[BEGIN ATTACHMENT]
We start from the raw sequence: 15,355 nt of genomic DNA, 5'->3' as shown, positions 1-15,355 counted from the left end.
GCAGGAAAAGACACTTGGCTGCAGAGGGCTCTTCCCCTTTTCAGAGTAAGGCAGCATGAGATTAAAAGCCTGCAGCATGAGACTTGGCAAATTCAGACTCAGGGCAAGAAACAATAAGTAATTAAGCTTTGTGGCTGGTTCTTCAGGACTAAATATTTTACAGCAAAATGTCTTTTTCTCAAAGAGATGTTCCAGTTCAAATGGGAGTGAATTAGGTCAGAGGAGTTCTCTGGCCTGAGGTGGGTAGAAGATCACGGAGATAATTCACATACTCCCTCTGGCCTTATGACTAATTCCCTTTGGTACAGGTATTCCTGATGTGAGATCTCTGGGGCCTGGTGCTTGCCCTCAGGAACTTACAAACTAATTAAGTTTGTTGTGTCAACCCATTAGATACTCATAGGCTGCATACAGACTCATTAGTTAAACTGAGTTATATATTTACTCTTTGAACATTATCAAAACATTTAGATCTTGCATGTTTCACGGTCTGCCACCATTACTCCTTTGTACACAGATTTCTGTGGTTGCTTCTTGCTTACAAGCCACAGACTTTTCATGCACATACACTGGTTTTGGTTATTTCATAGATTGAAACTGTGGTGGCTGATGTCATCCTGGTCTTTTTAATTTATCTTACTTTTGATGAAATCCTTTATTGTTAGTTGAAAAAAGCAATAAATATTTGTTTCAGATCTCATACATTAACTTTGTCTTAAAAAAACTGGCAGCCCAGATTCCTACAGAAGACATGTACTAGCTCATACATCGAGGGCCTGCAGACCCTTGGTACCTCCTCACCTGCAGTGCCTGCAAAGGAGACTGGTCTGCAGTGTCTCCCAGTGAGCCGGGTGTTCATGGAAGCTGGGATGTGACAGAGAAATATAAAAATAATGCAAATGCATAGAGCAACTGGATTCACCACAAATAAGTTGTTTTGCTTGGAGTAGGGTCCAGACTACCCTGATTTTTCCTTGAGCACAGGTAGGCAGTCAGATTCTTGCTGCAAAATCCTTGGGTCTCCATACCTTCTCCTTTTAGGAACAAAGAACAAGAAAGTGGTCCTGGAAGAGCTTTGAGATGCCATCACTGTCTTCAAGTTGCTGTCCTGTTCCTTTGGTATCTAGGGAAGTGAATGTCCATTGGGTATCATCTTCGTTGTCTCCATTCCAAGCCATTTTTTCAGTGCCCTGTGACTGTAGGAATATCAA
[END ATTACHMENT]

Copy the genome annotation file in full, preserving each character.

We start from the raw sequence: 15,355 nt of genomic DNA, 5'->3' as shown, positions 1-15,355 counted from the left end.
GCAGGAAAAGACACTTGGCTGCAGAGGGCTCTTCCCCTTTTCAGAGTAAGGCAGCATGAGATTAAAAGCCTGCAGCATGAGACTTGGCAAATTCAGACTCAGGGCAAGAAACAATAAGTAATTAAGCTTTGTGGCTGGTTCTTCAGGACTAAATATTTTACAGCAAAATGTCTTTTTCTCAAAGAGATGTTCCAGTTCAAATGGGAGTGAATTAGGTCAGAGGAGTTCTCTGGCCTGAGGTGGGTAGAAGATCACGGAGATAATTCACATACTCCCTCTGGCCTTATGACTAATTCCCTTTGGTACAGGTATTCCTGATGTGAGATCTCTGGGGCCTGGTGCTTGCCCTCAGGAACTTACAAACTAATTAAGTTTGTTGTGTCAACCCATTAGATACTCATAGGCTGCATACAGACTCATTAGTTAAACTGAGTTATATATTTACTCTTTGAACATTATCAAAACATTTAGATCTTGCATGTTTCACGGTCTGCCACCATTACTCCTTTGTACACAGATTTCTGTGGTTGCTTCTTGCTTACAAGCCACAGACTTTTCATGCACATACACTGGTTTTGGTTATTTCATAGATTGAAACTGTGGTGGCTGATGTCATCCTGGTCTTTTTAATTTATCTTACTTTTGATGAAATCCTTTATTGTTAGTTGAAAAAAGCAATAAATATTTGTTTCAGATCTCATACATTAACTTTGTCTTAAAAAAACTGGCAGCCCAGATTCCTACAGAAGACATGTACTAGCTCATACATCGAGGGCCTGCAGACCCTTGGTACCTCCTCACCTGCAGTGCCTGCAAAGGAGACTGGTCTGCAGTGTCTCCCAGTGAGCCGGGTGTTCATGGAAGCTGGGATGTGACAGAGAAATATAAAAATAATGCAAATGCATAGAGCAACTGGATTCACCACAAATAAGTTGTTTTGCTTGGAGTAGGGTCCAGACTACCCTGATTTTTCCTTGAGCACAGGTAGGCAGTCAGATTCTTGCTGCAAAATCCTTGGGTCTCCATACCTTCTCCTTTTAGGAACAAAGAACAAGAAAGTGGTCCTGGAAGAGCTTTGAGATGCCATCACTGTCTTCAAGTTGCTGTCCTGTTCCTTTGGTATCTAGGGAAGTGAATGTCCATTGGGTATCATCTTCGTTGTCTCCATTCCAAGCCATTTTTTCAGTGCCCTGTGACTGTAGGAATATCAA